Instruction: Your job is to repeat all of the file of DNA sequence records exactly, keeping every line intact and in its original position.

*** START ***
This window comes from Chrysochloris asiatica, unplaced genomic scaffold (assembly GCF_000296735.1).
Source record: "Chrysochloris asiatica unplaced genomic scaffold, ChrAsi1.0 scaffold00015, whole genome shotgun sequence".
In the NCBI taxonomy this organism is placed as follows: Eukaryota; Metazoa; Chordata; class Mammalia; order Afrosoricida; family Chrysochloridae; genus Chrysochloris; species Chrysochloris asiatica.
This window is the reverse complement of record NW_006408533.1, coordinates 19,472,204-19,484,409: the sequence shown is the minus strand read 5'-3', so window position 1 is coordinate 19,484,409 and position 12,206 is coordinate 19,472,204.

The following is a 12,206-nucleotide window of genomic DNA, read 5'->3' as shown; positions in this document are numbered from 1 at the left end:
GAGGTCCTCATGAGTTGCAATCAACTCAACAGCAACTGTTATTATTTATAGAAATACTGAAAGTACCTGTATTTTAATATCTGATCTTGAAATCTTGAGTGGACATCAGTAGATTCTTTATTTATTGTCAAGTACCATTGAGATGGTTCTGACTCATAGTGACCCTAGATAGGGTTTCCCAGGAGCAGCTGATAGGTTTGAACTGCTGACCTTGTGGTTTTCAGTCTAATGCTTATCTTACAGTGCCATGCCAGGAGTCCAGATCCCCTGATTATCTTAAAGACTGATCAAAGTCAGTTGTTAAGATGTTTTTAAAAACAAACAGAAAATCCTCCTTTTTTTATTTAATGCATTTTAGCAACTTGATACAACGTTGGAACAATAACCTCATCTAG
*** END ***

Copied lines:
This window comes from Chrysochloris asiatica, unplaced genomic scaffold (assembly GCF_000296735.1).
Source record: "Chrysochloris asiatica unplaced genomic scaffold, ChrAsi1.0 scaffold00015, whole genome shotgun sequence".
In the NCBI taxonomy this organism is placed as follows: Eukaryota; Metazoa; Chordata; class Mammalia; order Afrosoricida; family Chrysochloridae; genus Chrysochloris; species Chrysochloris asiatica.
This window is the reverse complement of record NW_006408533.1, coordinates 19,472,204-19,484,409: the sequence shown is the minus strand read 5'-3', so window position 1 is coordinate 19,484,409 and position 12,206 is coordinate 19,472,204.

The following is a 12,206-nucleotide window of genomic DNA, read 5'->3' as shown; positions in this document are numbered from 1 at the left end:
GAGGTCCTCATGAGTTGCAATCAACTCAACAGCAACTGTTATTATTTATAGAAATACTGAAAGTACCTGTATTTTAATATCTGATCTTGAAATCTTGAGTGGACATCAGTAGATTCTTTATTTATTGTCAAGTACCATTGAGATGGTTCTGACTCATAGTGACCCTAGATAGGGTTTCCCAGGAGCAGCTGATAGGTTTGAACTGCTGACCTTGTGGTTTTCAGTCTAATGCTTATCTTACAGTGCCATGCCAGGAGTCCAGATCCCCTGATTATCTTAAAGACTGATCAAAGTCAGTTGTTAAGATGTTTTTAAAAACAAACAGAAAATCCTCCTTTTTTTATTTAATGCATTTTAGCAACTTGATACAACGTTGGAACAATAACCTCATCTAG